As we get older, there are many aspects of physical and mental health that become more challenging to manage. A good example is hearing loss, which is incredibly common in people over the age of 60. A significant portion of the senior population just accepts hearing loss as a natural part of aging. While heredity can play a role in hearing loss, there are several healthy lifestyle practices that can be followed to minimize risk and hearing damage.
How Does Hearing Loss Occur?
Hearing loss can happen at any age, but it tends to be more common in older adults. Many factors, such as repeated exposure to loud noise, genetics, age, medications, poor nutrition, and overall health can be involved.
Repeated Noise Exposure
One of the most prevalent causes of hearing loss is recurring exposure to loud sounds. People that work in noisy environments or live in areas with perpetual loud sounds are at a greater risk for ear damage. Noise exposure can damage the delicate hair cells in the inner ear, which help carry sound messages to the brain. Damage to these hair cells in the cochlea is irreversible so it is highly recommended to protect your ears before it is too late.
Heredity can also be a factor when it comes to hearing loss. If your parents have experienced hearing loss, the chance is greater it may happen to you as well. Genetic hearing loss can be evident at birth or may not manifest until later in life.
Age-Related Hearing Loss
Also known as presbycusis, age-related hearing loss occurs gradually over time. As the structure of the inner changes with age, it can affect hearing ability. Damage or loss of cochlear hair cells can also contribute to age-related hearing loss.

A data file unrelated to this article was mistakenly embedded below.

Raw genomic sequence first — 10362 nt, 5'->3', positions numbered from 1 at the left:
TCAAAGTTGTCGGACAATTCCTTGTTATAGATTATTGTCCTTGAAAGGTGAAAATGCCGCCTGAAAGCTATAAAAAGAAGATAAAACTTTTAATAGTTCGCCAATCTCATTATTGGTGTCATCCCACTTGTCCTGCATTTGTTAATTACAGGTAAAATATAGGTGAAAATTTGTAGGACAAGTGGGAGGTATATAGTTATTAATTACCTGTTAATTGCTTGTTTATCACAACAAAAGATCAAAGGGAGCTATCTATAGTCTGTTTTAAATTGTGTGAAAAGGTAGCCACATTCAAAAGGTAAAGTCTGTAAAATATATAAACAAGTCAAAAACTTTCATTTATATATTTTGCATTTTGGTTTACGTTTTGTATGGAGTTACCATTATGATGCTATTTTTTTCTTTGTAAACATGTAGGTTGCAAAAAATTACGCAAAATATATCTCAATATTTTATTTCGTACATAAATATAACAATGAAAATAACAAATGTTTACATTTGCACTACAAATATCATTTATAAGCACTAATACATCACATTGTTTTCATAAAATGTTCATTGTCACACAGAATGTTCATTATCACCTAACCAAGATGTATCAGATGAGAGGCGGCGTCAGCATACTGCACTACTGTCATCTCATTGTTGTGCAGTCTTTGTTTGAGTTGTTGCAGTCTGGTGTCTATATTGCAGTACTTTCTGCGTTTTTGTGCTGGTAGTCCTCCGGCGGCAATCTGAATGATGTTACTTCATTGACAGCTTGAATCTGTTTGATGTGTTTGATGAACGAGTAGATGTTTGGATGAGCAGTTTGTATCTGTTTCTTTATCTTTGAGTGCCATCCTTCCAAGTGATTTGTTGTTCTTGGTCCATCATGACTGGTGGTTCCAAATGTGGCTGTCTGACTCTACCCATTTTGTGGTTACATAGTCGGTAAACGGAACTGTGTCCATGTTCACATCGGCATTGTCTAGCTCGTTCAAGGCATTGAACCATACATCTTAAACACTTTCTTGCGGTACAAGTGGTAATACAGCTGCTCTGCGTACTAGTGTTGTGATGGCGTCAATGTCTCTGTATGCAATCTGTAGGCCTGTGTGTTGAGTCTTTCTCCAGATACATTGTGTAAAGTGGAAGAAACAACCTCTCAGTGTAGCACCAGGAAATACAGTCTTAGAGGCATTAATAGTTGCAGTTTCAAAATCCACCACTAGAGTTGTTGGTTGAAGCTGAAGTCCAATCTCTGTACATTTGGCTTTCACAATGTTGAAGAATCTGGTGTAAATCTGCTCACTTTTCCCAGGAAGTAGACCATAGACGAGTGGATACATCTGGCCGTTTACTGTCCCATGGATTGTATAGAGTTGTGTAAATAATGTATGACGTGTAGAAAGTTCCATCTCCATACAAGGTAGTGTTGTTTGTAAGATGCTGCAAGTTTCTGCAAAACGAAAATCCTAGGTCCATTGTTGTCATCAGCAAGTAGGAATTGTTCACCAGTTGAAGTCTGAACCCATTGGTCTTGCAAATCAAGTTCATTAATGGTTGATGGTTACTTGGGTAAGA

There are certain medications that may have a detrimental effect on hearing. These are known as ototoxic medicines and can cause damage to the hair cells in the cochlea. This is another increased risk factor for seniors, who are often taking multiple medications simultaneously to combat a variety of health issues.
It is no secret that a healthy diet is a major contributing factor to good overall health. Again, this becomes even more crucial with age. Daily nutrition is extremely important to the general health of seniors. Poor nutrition can result in reduced blood flow, so not only is less blood getting to the body’s cells, but it is also less rich in essential nutrients.
Lifestyle Practices for Seniors to Help Prevent Hearing Loss
While age-related hearing loss may not be entirely preventable, there are several approaches that can be taken to minimize the risk. Some helpful lifestyle practices include:
- Regular exams by a hearing professional
- Avoiding loud noises as much as possible
- Monitor volume on personal devices, TV, radio
- Prevent prolonged exposure to environmental noise pollution
- Wear ear protection in noisy environments such as earplugs, earmuffs, and noise-cancelling headphones
- Keep ears clean using proper technique
- Avoid using cotton swabs to remove earwax as it often just pushes the build-up farther in the ear
- If you feel you have earwax accumulation it is best removed by a healthcare professional
- Be aware of medication side effects
- Some medications can affect hearing
- Seek treatment for existing medical conditions
- Some health issues like high blood pressure, diabetes, circulatory problems, and cardiovascular disease can impact hearing
- Wear hearing aids
- Hearing aids are an extremely effective way to accommodate hearing loss and prevent the situation from getting worse
- Engage in healthy lifestyle routines
- Maintain a balanced diet rich in nutrients, get regular exercise, stay social, get plenty of sleep